Five Questions I Am Asking Myself After Exponential

Ross Lester's picture

Dear BBC

A couple of weeks ago I had the opportunity to attend what is apparently the single largest church planting gathering in the world. It is called Exponential, and it is held annually in Orlando, Florida. A BBC congregant very kindly paid for me to go as we are a church at the center of a church-planting movement and very keen to plant out soon ourselves. It was an immense privilege to be there and I learned a great deal. I am not typically a note taker, but I have circulated over 20 pages of notes and observations to our elders. I won’t bore you with those, but I thought it might be helpful to highlight some of the things that we have been thinking about as a result of this trip. I am quite a slow and deliberate processor of new information and so at this stage I have to summarize the info in the form of questions. In other words, I don’t have the answers to these things yet, but I do have the healthy tension of the questions that they raise.

So here they are, 5 questions I am asking myself after Exponential:

1. Will we measure things that matter, and how?

There are two major measurements that churches look at all the time to determine whether they are doing well - bums and bucks or crowds and cash if you prefer. In other words, churches tend to count Sunday attendance and income as marks of health, vitality and even faithfulness. Now don’t get me wrong, these things matter, and we still count them, we would be utterly foolish not to, but they aren’t ultimate because Jesus didn’t ultimately ask us to draw a crowd and take their cash. He asked us to make disciples, to baptize them and to teach them to obey all the things He commanded. Discipleship is tougher to measure, so is maturity, but we must do it to know if we are being faithful to the commission that Jesus left His church.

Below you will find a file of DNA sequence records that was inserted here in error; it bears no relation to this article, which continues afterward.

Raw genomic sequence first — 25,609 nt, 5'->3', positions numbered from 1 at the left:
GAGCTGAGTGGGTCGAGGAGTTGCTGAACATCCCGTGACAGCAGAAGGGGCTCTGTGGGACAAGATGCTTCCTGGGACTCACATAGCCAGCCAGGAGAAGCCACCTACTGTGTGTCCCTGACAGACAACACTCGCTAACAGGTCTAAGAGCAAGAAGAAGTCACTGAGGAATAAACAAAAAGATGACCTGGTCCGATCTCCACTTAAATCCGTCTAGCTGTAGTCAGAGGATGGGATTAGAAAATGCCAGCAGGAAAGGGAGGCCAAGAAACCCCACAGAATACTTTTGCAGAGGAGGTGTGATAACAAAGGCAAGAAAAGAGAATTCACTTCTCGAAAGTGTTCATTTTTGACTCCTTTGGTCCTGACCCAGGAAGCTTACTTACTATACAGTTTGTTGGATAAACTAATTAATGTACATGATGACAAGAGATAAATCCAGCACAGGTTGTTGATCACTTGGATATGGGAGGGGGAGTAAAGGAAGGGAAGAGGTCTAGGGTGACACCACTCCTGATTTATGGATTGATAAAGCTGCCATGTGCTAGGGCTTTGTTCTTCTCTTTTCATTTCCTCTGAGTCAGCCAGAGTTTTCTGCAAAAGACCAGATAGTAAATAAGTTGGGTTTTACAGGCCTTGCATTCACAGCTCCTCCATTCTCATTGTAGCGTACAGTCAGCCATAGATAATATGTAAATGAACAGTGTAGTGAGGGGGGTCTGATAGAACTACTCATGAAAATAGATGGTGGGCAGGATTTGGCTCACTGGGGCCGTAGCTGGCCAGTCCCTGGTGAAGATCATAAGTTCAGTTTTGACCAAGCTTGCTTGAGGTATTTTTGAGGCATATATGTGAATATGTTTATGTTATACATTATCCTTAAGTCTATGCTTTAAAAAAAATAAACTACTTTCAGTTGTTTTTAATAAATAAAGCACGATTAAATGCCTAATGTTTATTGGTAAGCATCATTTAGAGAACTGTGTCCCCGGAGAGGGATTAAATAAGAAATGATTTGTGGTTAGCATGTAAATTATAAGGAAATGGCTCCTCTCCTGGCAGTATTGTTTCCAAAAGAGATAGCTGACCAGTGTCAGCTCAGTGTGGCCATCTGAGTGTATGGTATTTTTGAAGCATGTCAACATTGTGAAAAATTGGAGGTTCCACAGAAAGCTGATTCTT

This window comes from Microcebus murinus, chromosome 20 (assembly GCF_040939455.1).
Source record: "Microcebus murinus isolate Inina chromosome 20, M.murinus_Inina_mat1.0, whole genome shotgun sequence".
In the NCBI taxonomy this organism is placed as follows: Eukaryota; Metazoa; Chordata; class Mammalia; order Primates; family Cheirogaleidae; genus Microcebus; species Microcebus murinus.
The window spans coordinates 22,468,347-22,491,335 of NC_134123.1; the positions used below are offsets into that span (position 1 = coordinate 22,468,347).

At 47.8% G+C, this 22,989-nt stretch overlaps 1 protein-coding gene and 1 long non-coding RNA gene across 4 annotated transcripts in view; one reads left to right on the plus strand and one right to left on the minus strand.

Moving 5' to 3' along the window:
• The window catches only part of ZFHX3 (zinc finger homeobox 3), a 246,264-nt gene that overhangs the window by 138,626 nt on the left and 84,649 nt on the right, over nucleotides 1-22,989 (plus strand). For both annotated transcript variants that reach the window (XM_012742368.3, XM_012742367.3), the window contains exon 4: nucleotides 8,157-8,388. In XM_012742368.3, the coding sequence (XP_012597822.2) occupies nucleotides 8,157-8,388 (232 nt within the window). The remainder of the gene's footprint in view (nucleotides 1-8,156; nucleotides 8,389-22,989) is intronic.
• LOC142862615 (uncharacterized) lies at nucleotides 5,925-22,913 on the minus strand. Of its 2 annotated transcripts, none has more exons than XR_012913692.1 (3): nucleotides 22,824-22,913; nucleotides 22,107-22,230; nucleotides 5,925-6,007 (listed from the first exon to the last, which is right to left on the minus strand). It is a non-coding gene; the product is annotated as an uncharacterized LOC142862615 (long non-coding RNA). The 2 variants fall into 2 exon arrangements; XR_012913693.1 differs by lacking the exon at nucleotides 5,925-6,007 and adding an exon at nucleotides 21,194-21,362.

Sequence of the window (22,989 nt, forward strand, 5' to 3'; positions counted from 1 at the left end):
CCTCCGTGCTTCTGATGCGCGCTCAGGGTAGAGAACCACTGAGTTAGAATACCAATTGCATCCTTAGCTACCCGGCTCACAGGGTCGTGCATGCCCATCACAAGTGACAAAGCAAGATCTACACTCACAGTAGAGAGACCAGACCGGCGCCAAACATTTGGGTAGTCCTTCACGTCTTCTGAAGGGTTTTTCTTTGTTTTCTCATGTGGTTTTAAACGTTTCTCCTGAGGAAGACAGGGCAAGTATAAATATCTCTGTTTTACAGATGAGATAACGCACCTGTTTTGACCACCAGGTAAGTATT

2. Will we build a structure that not only enables but absolutely requires discipleship?

If making disciples is the mandate, then building a structure that doesn’t include discipleship is silly isn’t it? And yet we do. We build structures where the paid few do the work of the ministry for the assessment and evaluation of the many. That isn’t what the church is supposed to be. This Sunday in the sermon I will be looking at how Jesus gave meaningful ministry work to the disciples. He went away from the desires of the large crowd and invested His energy into twelve no-hopers. He committed to doing life with them. Our structures should be built so that if we don’t live like this, the ministry doesn’t get done.

3. Are we seeing people come to faith from having no faith, or are we simply seeing Christians join us from other churches?

Our little church is growing nicely, but a lot of it is from other churches around us. Often the people joining us have good reason for it and we welcome them with open arms, but often it just points to the unhealthy church exchange program that runs through cities. We are hip right now, but we won’t always be, and then people will go somewhere else especially if they haven’t been engaged in meaningful ministry and relationship. Praise God we are seeing people come to faith at BBC, but I do pray that this church exchange program would stop and that we would focus on seeking and saving the lost and bringing them into the family of God.

4. Will we be a people who live a questionable life?

A large part of the conference focused on evangelism, and the need for believers to live lives that lead to questions about Jesus. This really impacted me, as I pretty much depend on the preach to get people the gospel because I know my life isn’t counter-cultural enough to entice any interest or intrigue. How will I persuade people that there is another way to live without living a noticeably different way myself?

5. Are we prepared to fail in our endeavor to reach many who are lost in the great city of Johannesburg?

Everyone I spoke to felt that BBC was ready for church planting and that we just needed to step out in faith and be prepared to fail. I am not a guy who likes to fail and I think we are a community of many astonishingly accomplished people and so corporately I reckon we don’t like to fail either. This mustn’t stop us in our endeavor to make disciples in Johannesburg. We must push when we feel like we need to cower and we must jump when we feel like we want to sit. I am praying God gives us the grace and courage to do just that.

Hope that was helpful. Pray for and with us, and if you have any questions or insights please give me a shout at ross@bbc.org.za

Much love,

Ross